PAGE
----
The CBI has booked Dewan Housing Finance Ltd, its former CMD Kapil Wadhawan, its director Dheeraj Wadhawan and others for bank fraud of Rs 34,615 crore, making it the biggest such case probed by the agency, have officials said Wednesday.
Following the registration of the case on June 20, a team of more than 50 agency officials on Wednesday carried out coordinated searches of 12 premises in Mumbai belonging to defendants on the FIR list, which also include Sudhakar Shetty of Amaryllis Realtors and eight other builders.
The action follows a complaint by Union Bank of India (UBI), lead manager of a 17-member consortium of lenders which had provided credit facilities worth Rs 42,871 crore between 2010 and 2018 .
The bank alleged that Kapil and Dheeraj Wadhawan, in a criminal conspiracy with others, distorted and concealed facts, committed criminal breach of trust and misused public funds to deceive the consortium to the tune of Rs 34,614 crore in not not repaying the loans from May 2019.
The audit of DHFL’s accounting books showed that the company allegedly committed financial irregularities, embezzled funds, fabricated books, misappropriated funds to “create assets for Kapil and Dheeraj Wadhawan” using public money.
Both are in custody in connection with previous fraud cases against them.
The DHFL loan accounts were declared non-performing assets at different times by the lending banks, they said.
When DHL was investigated in January 2019 after media reports of embezzlement allegations, the lending banks held a meeting on February 1, 2019 and appointed KPMG to conduct an “audit of ‘Special Review’ of DHFL from April 1, 2015 to December 31, 2018.
The banks also issued a Look Out circular against Kapil and Dheeraj Wadhawan on October 18, 2019 to prevent them from leaving the country, they said.
The UBI alleged that KPMG, in its audit, reported misappropriation of funds in the form of loans and advances to related and interconnected entities and individuals of DHFL and its directors.
Examination of the books of accounts showed that 66 entities having commonalities with the DHFL promoters received a disbursement of Rs 29,100 crore against which Rs 29,849 crore remained unpaid.
“Most of the transactions of these entities and individuals were in the nature of investments in land and property,” the bank said.
He revealed that the DHFL in a number of cases disbursed funds within a month, misappropriated funds for investments in Shetty entities, loans were rolled over without NPA classification, repayments of worth of hundreds of crores could not be found in bank statements and an unjustified moratorium on principal and interest was given.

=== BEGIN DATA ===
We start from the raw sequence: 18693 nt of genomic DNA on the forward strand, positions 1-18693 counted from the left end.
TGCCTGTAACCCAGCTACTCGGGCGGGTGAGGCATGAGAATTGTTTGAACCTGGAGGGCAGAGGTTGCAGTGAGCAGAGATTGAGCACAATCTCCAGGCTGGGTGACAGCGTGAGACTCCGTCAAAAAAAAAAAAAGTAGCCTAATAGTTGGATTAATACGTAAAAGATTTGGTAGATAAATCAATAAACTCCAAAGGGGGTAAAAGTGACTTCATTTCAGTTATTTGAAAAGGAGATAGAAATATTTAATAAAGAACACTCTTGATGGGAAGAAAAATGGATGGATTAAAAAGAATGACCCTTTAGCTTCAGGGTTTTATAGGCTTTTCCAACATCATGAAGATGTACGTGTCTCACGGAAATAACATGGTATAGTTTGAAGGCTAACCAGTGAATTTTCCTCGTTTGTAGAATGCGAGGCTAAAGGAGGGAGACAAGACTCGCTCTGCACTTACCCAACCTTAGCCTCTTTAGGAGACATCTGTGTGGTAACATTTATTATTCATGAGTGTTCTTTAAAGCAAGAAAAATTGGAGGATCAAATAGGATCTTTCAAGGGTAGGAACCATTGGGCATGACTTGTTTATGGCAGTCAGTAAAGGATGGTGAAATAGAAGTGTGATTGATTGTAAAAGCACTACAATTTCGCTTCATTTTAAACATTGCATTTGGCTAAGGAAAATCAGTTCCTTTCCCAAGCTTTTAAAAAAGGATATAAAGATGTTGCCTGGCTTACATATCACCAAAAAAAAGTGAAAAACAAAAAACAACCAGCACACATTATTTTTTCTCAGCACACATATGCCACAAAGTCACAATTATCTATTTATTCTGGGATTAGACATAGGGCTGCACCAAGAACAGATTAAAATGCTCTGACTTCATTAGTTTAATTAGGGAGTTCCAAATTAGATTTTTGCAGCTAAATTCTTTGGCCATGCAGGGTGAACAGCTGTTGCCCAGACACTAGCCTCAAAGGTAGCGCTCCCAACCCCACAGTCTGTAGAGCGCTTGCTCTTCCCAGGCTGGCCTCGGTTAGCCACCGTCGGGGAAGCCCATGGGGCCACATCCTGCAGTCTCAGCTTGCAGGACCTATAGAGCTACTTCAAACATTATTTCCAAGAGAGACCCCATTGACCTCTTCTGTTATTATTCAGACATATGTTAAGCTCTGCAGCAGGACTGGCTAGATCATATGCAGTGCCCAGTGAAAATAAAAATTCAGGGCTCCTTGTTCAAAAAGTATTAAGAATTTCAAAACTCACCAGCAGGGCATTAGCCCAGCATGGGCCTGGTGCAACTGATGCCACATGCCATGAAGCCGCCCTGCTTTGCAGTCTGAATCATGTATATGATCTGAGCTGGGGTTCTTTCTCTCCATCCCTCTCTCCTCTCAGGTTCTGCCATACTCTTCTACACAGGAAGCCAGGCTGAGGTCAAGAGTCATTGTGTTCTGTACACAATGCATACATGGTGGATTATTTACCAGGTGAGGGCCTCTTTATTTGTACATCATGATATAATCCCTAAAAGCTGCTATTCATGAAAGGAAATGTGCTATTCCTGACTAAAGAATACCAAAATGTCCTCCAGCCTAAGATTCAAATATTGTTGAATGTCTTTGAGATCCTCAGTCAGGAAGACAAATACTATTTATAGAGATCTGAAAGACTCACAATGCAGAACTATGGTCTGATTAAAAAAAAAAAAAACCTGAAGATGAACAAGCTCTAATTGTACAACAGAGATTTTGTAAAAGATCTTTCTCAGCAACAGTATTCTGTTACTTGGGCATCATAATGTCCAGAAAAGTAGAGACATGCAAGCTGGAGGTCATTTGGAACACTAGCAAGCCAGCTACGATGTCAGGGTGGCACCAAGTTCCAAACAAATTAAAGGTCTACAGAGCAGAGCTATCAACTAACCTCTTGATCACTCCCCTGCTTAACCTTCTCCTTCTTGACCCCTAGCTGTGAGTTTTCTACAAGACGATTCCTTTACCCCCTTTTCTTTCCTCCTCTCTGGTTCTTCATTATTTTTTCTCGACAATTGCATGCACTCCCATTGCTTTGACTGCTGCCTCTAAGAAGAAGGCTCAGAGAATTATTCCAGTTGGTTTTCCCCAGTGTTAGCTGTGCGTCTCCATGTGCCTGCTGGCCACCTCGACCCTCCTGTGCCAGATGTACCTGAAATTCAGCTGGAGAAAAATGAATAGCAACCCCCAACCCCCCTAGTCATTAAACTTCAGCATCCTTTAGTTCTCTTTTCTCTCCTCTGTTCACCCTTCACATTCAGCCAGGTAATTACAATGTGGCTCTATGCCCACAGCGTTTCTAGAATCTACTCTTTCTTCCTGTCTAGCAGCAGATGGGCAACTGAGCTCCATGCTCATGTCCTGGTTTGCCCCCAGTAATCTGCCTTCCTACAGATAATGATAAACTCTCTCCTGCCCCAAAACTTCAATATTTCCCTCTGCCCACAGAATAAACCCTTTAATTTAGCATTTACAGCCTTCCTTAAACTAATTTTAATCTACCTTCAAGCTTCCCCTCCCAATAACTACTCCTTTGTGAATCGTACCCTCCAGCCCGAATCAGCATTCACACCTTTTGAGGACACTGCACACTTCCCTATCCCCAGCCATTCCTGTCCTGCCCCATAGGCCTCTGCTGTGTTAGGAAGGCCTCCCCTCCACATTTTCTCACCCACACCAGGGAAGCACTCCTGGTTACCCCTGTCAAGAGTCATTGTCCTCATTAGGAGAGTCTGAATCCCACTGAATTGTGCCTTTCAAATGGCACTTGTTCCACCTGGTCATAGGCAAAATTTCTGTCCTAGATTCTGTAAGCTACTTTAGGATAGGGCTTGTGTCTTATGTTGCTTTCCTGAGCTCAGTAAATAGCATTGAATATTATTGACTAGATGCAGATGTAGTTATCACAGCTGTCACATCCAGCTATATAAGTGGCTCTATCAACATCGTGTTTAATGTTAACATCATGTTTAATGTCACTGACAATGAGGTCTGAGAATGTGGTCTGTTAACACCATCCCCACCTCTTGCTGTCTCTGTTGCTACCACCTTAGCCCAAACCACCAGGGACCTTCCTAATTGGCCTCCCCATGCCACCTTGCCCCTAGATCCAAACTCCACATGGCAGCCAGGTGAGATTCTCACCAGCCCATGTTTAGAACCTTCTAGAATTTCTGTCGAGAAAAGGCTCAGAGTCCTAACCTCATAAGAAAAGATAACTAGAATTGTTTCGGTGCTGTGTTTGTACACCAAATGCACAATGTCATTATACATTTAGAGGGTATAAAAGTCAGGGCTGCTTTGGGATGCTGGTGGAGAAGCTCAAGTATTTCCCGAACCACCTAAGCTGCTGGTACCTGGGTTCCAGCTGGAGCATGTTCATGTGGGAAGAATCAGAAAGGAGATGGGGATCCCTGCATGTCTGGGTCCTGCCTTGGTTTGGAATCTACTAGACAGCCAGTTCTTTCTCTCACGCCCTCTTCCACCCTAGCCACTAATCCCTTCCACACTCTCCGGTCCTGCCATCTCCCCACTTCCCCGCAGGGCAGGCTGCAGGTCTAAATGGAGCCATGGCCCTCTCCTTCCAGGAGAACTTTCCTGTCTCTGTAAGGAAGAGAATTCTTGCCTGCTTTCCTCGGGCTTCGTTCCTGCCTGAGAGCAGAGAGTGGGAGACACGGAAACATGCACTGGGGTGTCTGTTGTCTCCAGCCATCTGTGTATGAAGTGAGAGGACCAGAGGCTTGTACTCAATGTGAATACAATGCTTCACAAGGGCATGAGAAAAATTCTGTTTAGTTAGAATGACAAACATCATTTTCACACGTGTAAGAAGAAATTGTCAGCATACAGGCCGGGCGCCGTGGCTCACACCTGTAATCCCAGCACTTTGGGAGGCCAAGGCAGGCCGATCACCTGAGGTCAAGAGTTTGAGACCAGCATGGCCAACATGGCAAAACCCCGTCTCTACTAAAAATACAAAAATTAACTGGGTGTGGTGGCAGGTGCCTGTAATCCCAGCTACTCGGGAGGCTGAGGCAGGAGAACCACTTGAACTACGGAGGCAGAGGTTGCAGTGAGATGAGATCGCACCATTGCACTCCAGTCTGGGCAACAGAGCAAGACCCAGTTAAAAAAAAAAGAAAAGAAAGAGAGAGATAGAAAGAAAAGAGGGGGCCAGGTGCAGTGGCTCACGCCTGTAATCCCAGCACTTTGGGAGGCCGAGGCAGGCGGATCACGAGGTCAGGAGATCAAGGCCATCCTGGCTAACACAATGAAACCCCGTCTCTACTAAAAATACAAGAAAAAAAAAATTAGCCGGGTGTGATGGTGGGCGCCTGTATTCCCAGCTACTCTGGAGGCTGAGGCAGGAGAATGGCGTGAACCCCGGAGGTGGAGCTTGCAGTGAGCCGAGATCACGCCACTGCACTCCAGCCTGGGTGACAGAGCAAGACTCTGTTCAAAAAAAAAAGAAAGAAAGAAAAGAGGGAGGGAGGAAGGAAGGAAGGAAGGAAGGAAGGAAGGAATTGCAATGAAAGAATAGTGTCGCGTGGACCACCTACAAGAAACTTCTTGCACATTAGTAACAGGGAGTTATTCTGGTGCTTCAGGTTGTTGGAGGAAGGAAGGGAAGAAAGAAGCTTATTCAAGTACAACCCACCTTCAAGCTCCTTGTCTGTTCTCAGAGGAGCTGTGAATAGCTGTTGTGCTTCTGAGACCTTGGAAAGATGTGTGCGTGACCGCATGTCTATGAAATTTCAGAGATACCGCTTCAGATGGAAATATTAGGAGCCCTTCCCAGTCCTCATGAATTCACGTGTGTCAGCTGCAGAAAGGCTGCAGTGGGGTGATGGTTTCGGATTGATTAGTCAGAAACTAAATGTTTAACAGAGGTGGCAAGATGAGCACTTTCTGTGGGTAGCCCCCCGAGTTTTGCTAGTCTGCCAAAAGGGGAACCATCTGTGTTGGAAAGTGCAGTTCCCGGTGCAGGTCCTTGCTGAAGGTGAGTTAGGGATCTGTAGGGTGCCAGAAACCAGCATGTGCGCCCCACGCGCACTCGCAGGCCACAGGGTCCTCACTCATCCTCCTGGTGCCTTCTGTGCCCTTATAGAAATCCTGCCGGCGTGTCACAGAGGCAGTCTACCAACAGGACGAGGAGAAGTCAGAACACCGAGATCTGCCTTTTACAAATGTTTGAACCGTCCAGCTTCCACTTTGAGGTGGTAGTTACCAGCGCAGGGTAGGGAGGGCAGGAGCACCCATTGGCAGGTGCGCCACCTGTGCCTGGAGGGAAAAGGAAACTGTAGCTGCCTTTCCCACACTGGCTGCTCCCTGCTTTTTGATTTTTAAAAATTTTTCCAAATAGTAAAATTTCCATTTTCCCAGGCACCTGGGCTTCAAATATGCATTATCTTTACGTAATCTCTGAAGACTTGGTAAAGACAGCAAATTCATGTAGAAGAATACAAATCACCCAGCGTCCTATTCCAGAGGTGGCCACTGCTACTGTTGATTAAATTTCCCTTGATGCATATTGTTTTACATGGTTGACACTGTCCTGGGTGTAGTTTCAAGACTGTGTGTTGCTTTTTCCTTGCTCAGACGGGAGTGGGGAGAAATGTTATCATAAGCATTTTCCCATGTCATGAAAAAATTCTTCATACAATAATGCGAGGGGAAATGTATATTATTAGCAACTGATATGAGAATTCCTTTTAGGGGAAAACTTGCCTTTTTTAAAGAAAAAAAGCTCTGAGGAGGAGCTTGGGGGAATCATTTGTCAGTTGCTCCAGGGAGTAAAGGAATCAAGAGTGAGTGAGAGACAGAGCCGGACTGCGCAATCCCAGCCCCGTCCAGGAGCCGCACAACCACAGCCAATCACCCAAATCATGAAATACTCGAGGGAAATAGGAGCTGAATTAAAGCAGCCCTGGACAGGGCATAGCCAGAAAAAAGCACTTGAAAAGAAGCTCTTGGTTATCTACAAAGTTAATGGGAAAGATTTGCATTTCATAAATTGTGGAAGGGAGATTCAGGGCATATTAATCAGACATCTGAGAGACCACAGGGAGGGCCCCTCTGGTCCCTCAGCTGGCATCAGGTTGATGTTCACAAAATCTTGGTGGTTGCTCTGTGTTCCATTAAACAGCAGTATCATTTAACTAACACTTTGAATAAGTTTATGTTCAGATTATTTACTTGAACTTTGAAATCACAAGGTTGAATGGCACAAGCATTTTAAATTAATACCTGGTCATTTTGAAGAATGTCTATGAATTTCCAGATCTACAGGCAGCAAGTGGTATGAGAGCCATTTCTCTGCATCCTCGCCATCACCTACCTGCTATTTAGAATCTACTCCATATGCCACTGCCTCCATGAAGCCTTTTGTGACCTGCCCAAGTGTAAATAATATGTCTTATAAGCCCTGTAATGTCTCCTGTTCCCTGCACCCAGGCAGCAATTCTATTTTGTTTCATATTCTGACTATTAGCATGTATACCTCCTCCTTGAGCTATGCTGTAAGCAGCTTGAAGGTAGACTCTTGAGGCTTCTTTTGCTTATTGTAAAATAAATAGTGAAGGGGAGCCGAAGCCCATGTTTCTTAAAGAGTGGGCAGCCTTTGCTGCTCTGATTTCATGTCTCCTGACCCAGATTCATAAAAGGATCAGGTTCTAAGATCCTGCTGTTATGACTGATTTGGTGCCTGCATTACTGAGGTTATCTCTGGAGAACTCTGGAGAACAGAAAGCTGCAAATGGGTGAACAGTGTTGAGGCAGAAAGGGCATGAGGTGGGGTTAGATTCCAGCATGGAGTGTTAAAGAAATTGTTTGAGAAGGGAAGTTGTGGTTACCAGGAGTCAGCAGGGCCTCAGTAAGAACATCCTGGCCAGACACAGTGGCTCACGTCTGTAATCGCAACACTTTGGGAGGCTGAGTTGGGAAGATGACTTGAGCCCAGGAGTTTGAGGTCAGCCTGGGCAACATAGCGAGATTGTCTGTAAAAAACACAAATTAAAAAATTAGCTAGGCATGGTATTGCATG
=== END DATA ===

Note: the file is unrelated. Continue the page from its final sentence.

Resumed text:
Another large outstanding in the DHFL accounts was Rs 11,909 crore resulting from loans and advances worth Rs 24,595 crore granted to 65 entities between April 1, 2015 and December 31, 2018.
The DHFL and its promoters also disbursed Rs 14,000 crore as project finance but reflected the same as retail loans in their books.
“This led to the creation of a bloated retail loan portfolio of 1,81,664 fake and non-existent retail loans totaling Rs 14,095 crore outstanding.
Loans referred to as “Bandra Books” were kept in a separate database and later merged with other Major Project Loans (OLPLs).
“It was revealed that the OLPL category was largely carved out of the aforementioned non-existent retail loans amounting to Rs 14,000 crore, of which Rs 11,000 crore was transferred to OLPL loans and Rs 3,018 crore was retained as part of the retail portfolio as unsecured retail loans,” he alleged.
DHFL, its directors and executives have continued to claim that they are trying to de-stress the business through various means such as securitization of a housing loan pool, project loans, divesting developers’ stake in the company, they said.
Kapil Wadhawan continued to argue that DHFL has six months of cash and would still have excess cash even after taking into account all repayment obligations, the bank claimed.
After “falsely assuring” lenders, the DHFL delayed interest payment obligations on term loans in May 2019, which subsequently continued with an account reported as non-performing assets, they said.
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